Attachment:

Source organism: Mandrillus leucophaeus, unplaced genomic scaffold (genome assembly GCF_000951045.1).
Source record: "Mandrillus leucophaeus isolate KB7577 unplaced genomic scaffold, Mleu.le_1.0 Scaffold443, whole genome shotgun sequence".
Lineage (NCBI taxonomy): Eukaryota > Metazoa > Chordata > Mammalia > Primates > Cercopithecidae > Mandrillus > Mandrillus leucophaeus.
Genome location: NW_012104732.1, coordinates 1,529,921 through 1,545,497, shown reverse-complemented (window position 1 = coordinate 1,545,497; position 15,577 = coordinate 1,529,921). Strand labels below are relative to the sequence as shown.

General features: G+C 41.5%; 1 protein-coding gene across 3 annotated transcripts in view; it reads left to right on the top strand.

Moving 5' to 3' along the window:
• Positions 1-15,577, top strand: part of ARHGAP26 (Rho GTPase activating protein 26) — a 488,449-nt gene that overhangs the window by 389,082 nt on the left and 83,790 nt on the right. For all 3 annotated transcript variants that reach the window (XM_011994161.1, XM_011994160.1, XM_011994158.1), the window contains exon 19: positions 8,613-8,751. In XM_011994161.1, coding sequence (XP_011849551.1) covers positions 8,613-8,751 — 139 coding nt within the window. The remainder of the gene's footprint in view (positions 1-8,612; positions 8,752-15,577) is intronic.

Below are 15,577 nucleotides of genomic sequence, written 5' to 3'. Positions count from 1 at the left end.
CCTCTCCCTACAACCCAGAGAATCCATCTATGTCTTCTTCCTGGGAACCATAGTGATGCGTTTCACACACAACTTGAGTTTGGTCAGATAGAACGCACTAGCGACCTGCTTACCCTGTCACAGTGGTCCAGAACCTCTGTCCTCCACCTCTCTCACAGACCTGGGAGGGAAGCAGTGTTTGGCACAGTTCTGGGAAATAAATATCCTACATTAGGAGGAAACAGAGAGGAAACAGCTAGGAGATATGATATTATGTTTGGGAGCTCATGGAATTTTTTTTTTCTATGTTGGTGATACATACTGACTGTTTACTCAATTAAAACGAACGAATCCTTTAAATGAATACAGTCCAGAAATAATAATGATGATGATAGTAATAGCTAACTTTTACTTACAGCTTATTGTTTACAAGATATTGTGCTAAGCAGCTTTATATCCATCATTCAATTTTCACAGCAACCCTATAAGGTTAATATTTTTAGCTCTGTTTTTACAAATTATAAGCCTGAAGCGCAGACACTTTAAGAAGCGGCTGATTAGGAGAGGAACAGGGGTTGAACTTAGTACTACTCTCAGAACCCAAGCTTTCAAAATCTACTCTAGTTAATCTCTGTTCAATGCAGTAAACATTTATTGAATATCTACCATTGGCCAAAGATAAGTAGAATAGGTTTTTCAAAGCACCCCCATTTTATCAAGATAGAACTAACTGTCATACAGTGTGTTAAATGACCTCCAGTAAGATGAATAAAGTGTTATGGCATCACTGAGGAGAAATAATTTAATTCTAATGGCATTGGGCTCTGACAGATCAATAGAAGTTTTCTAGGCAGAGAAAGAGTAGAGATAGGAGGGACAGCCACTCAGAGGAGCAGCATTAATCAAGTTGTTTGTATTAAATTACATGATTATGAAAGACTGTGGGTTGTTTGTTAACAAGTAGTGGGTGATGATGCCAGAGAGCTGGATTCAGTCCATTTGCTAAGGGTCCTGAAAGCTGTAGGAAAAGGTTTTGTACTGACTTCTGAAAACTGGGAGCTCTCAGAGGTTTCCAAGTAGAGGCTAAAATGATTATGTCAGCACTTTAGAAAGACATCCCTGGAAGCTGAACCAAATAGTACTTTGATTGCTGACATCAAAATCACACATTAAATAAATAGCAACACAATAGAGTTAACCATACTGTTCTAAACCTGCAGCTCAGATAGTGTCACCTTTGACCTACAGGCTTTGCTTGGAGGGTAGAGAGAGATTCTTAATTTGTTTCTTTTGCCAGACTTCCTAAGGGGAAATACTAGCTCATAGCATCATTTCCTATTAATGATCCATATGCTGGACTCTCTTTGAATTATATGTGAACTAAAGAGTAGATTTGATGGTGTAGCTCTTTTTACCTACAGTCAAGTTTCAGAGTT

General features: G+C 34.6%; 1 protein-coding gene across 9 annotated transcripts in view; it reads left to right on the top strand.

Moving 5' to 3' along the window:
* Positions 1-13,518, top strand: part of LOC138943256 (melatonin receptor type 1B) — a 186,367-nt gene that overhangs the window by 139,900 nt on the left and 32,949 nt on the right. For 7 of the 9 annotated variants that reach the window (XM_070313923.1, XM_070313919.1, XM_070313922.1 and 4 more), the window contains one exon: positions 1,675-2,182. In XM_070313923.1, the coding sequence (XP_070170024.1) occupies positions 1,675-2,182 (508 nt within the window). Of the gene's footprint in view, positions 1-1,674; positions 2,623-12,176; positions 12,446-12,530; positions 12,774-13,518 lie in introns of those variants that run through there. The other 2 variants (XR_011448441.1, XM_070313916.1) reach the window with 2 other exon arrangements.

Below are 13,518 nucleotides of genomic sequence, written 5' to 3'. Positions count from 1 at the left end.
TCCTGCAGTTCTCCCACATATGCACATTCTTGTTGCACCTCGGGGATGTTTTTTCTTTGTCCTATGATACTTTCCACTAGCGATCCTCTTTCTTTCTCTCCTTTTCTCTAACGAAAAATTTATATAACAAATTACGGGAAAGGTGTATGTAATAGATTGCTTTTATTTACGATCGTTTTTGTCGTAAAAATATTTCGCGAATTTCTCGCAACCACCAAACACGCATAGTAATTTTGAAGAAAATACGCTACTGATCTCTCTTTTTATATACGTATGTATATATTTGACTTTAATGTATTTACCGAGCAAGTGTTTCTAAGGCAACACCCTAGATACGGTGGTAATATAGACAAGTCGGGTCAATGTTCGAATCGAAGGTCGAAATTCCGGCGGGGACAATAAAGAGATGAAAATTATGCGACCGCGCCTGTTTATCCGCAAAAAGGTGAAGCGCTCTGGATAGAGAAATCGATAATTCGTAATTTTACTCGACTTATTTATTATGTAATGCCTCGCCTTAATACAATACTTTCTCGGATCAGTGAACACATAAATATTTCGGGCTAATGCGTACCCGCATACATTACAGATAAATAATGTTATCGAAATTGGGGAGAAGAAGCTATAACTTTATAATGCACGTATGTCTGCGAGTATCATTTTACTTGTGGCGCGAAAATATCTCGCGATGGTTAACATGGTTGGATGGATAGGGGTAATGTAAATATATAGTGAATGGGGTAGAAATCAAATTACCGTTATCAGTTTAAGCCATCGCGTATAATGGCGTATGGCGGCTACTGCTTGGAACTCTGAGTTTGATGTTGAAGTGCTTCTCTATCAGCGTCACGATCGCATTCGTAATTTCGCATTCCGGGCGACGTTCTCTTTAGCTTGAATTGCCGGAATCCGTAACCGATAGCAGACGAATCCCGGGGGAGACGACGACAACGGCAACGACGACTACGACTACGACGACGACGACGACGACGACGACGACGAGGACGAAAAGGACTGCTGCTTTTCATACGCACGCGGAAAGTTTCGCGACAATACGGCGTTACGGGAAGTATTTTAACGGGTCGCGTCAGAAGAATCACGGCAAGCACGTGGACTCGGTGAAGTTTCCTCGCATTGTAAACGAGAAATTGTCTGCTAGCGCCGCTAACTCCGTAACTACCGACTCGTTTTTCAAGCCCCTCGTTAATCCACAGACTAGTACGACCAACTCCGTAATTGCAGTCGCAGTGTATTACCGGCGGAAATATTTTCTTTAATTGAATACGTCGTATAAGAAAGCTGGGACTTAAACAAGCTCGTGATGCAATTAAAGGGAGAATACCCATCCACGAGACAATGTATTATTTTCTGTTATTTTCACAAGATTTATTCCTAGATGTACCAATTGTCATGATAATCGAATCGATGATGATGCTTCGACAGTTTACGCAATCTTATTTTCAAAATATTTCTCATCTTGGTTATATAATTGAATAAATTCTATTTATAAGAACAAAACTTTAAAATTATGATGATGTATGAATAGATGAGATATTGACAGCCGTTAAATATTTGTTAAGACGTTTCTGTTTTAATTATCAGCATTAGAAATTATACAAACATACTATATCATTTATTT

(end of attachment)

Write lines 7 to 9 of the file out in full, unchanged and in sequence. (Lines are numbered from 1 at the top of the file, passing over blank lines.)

• Positions 1-15,577, top strand: part of ARHGAP26 (Rho GTPase activating protein 26) — a 488,449-nt gene that overhangs the window by 389,082 nt on the left and 83,790 nt on the right. For all 3 annotated transcript variants that reach the window (XM_011994161.1, XM_011994160.1, XM_011994158.1), the window contains exon 19: positions 8,613-8,751. In XM_011994161.1, coding sequence (XP_011849551.1) covers positions 8,613-8,751 — 139 coding nt within the window. The remainder of the gene's footprint in view (positions 1-8,612; positions 8,752-15,577) is intronic.

Below are 15,577 nucleotides of genomic sequence, written 5' to 3'. Positions count from 1 at the left end.
CCTCTCCCTACAACCCAGAGAATCCATCTATGTCTTCTTCCTGGGAACCATAGTGATGCGTTTCACACACAACTTGAGTTTGGTCAGATAGAACGCACTAGCGACCTGCTTACCCTGTCACAGTGGTCCAGAACCTCTGTCCTCCACCTCTCTCACAGACCTGGGAGGGAAGCAGTGTTTGGCACAGTTCTGGGAAATAAATATCCTACATTAGGAGGAAACAGAGAGGAAACAGCTAGGAGATATGATATTATGTTTGGGAGCTCATGGAATTTTTTTTTTCTATGTTGGTGATACATACTGACTGTTTACTCAATTAAAACGAACGAATCCTTTAAATGAATACAGTCCAGAAATAATAATGATGATGATAGTAATAGCTAACTTTTACTTACAGCTTATTGTTTACAAGATATTGTGCTAAGCAGCTTTATATCCATCATTCAATTTTCACAGCAACCCTATAAGGTTAATATTTTTAGCTCTGTTTTTACAAATTATAAGCCTGAAGCGCAGACACTTTAAGAAGCGGCTGATTAGGAGAGGAACAGGGGTTGAACTTAGTACTACTCTCAGAACCCAAGCTTTCAAAATCTACTCTAGTTAATCTCTGTTCAATGCAGTAAACATTTATTGAATATCTACCATTGGCCAAAGATAAGTAGAATAGGTTTTTCAAAGCACCCCCATTTTATCAAGATAGAACTAACTGTCATACAGTGTGTTAAATGACCTCCAGTAAGATGAATAAAGTGTTATGGCATCACTGAGGAGAAATAATTTAATTCTAATGGCATTGGGCTCTGACAGATCAATAGAAGTTTTCTAGGCAGAGAAAGAGTAGAGATAGGAGGGACAGCCACTCAGAGGAGCAGCATTAATCAAGTTGTTTGTATTAAATTACATGATTATGAAAGACTGTGGGTTGTTTGTTAACAAGTAGTGGGTGATGATGCCAGAGAGCTGGATTCAGTCCATTTGCTAAGGGTCCTGAAAGCTGTAGGAAAAGGTTTTGTACTGACTTCTGAAAACTGGGAGCTCTCAGAGGTTTCCAAGTAGAGGCTAAAATGATTATGTCAGCACTTTAGAAAGACATCCCTGGAAGCTGAACCAAATAGTACTTTGATTGCTGACATCAAAATCACACATTAAATAAATAGCAACACAATAGAGTTAACCATACTGTTCTAAACCTGCAGCTCAGATAGTGTCACCTTTGACCTACAGGCTTTGCTTGGAGGGTAGAGAGAGATTCTTAATTTGTTTCTTTTGCCAGACTTCCTAAGGGGAAATACTAGCTCATAGCATCATTTCCTATTAATGATCCATATGCTGGACTCTCTTTGAATTATATGTGAACTAAAGAGTAGATTTGATGGTGTAGCTCTTTTTACCTACAGTCAAGTTTCAGAGTT